ReMax chief says big investors are eyeing Canada’s domestic market

A man wears a cardboard house on his head during a demonstration calling for affordable housing in Montreal last year. Private equity firms are now the biggest buyer of homes in the United States, worrying advocacy groups who say families can’t compete with money managers with billions of dollars in assets. (Graham Hughes/The Canadian Press – image credit)

Investment firms are becoming the biggest new buyers of American homes — a trend that could make home ownership more difficult for average families.

The idea of ​​big investors buying single-family homes for rent is “in its infancy” in Canada, but it’s well worth a look, according to the head of one of the country’s largest real estate firms. Some advocacy groups fear that families cannot compete with money managers who have billions of dollars in assets.

With interest rates rising and real estate prices falling across much of North America, wealthy investors such as hedge funds, private equity giants and pension managers are looking for stable assets to offset inflation and volatile stock markets, according to market watchers.

In the first quarter of 2022, investors generated a record 28 percent of single-family home sales in the United States, according to a report published in June by the Harvard Joint Center for Housing Studies, compared with less than 20 percent a year earlier.

A separate report from real estate firm Redfin noted: “Investors have bought a larger share of America’s homes than ever before.”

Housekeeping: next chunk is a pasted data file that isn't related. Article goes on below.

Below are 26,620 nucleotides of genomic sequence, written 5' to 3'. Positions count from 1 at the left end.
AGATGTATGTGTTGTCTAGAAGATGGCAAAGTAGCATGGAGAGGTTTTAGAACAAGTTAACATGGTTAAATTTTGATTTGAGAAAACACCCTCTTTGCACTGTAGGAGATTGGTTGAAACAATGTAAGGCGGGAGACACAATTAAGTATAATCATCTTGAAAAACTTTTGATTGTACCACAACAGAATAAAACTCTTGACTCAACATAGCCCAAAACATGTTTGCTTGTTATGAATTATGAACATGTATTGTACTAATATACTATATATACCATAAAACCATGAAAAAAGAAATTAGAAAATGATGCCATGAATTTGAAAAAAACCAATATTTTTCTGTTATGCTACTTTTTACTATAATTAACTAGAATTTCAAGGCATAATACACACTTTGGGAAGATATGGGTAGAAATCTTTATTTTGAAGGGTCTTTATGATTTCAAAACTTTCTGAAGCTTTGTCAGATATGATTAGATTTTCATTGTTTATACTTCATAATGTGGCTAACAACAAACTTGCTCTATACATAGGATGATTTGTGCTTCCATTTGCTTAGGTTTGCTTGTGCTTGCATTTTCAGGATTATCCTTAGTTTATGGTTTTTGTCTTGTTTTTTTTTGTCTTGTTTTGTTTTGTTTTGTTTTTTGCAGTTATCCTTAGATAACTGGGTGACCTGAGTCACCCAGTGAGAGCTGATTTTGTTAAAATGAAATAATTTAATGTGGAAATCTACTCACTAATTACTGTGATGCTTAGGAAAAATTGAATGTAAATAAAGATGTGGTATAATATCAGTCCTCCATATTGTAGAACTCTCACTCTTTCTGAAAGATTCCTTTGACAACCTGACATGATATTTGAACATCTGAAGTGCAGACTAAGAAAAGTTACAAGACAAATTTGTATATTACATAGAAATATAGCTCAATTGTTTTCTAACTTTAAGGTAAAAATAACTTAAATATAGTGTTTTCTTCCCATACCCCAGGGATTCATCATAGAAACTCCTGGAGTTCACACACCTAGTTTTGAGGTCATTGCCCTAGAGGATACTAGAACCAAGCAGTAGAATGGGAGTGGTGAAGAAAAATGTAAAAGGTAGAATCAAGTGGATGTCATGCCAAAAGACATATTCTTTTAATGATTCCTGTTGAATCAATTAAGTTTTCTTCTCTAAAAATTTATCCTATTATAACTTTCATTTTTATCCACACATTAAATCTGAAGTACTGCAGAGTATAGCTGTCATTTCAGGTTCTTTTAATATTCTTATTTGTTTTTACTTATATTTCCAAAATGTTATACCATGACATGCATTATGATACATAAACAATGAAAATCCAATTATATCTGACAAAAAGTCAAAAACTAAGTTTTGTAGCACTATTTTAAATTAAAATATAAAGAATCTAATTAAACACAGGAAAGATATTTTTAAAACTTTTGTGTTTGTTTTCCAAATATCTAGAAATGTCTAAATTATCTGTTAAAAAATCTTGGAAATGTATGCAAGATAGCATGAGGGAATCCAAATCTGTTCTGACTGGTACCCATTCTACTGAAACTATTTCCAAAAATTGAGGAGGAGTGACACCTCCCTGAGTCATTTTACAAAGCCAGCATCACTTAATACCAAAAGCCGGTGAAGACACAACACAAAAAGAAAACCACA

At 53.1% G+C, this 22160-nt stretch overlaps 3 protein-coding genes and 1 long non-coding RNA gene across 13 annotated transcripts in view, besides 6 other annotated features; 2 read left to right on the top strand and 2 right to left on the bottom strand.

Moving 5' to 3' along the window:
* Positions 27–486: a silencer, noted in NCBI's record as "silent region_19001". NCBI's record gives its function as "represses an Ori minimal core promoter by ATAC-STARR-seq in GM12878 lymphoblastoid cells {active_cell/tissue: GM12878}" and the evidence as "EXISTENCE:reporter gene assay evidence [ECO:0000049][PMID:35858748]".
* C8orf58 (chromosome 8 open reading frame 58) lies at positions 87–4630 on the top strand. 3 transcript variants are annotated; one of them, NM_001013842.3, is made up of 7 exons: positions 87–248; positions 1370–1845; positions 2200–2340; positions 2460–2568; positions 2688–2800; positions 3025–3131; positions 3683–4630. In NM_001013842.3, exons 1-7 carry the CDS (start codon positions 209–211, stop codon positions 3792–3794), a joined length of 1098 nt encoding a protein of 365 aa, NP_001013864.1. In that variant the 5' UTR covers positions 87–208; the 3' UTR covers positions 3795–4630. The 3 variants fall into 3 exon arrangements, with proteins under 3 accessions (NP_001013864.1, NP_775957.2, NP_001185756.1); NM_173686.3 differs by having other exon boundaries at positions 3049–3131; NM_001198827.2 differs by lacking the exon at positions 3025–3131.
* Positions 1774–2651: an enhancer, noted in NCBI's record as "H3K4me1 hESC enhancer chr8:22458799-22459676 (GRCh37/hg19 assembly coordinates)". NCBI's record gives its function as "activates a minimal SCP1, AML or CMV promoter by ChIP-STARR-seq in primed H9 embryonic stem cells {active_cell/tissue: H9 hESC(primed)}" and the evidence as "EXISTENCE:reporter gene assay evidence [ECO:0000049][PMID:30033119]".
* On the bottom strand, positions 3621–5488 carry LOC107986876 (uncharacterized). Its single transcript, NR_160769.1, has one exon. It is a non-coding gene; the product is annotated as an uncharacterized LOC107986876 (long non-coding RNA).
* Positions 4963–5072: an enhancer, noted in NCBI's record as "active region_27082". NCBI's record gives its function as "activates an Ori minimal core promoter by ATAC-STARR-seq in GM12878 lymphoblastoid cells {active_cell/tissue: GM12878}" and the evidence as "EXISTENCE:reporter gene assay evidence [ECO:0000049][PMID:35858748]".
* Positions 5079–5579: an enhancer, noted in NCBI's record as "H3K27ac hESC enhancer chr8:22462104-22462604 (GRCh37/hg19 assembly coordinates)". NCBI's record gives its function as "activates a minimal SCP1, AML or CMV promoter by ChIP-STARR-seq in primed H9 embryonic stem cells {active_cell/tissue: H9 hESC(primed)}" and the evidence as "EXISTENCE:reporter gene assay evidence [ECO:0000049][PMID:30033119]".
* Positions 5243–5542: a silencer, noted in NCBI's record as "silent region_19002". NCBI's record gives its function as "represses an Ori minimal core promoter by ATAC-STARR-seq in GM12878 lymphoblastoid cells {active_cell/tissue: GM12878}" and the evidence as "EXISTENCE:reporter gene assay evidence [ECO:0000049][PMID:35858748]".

Christopher Alexander, president of ReMax Canada, said the trend of money managers to buy single-family homes to rent is a “new phenomenon” for the Canadian market. He thinks the idea could spread here as it is south of the border, especially given the recent price drops.

“The lower the purchase as an investor, the greater the opportunity to sell at a high price,” Alexander said in an interview.

“They are well capitalized, they are smart and they have the means to make an impact in the market.”

As middle-class families increasingly struggle to buy homes, analysts say more capital from large corporations is expected to enter the Canadian market, adding to supply and affordability strain for ordinary people. Affordable housing advocates said the lack of accurate data on the scale of these investments makes it difficult for policymakers to respond to the emerging trend.

Canadian data shortage

The extent of current institutional ownership of Canadian housing is unclear, but analysts believe it is much lower than in the United States and generally a secondary cause of the rapid rise in home prices this country has experienced over the past decade.

The Canadian government does not have clear data on the impact of large investors in the local housing market. Neither Statistics Canada nor the Canadian Real Estate Housing Corporation (CMHC), the federal agencies that track the sector, can determine how many homes are owned by investment firms.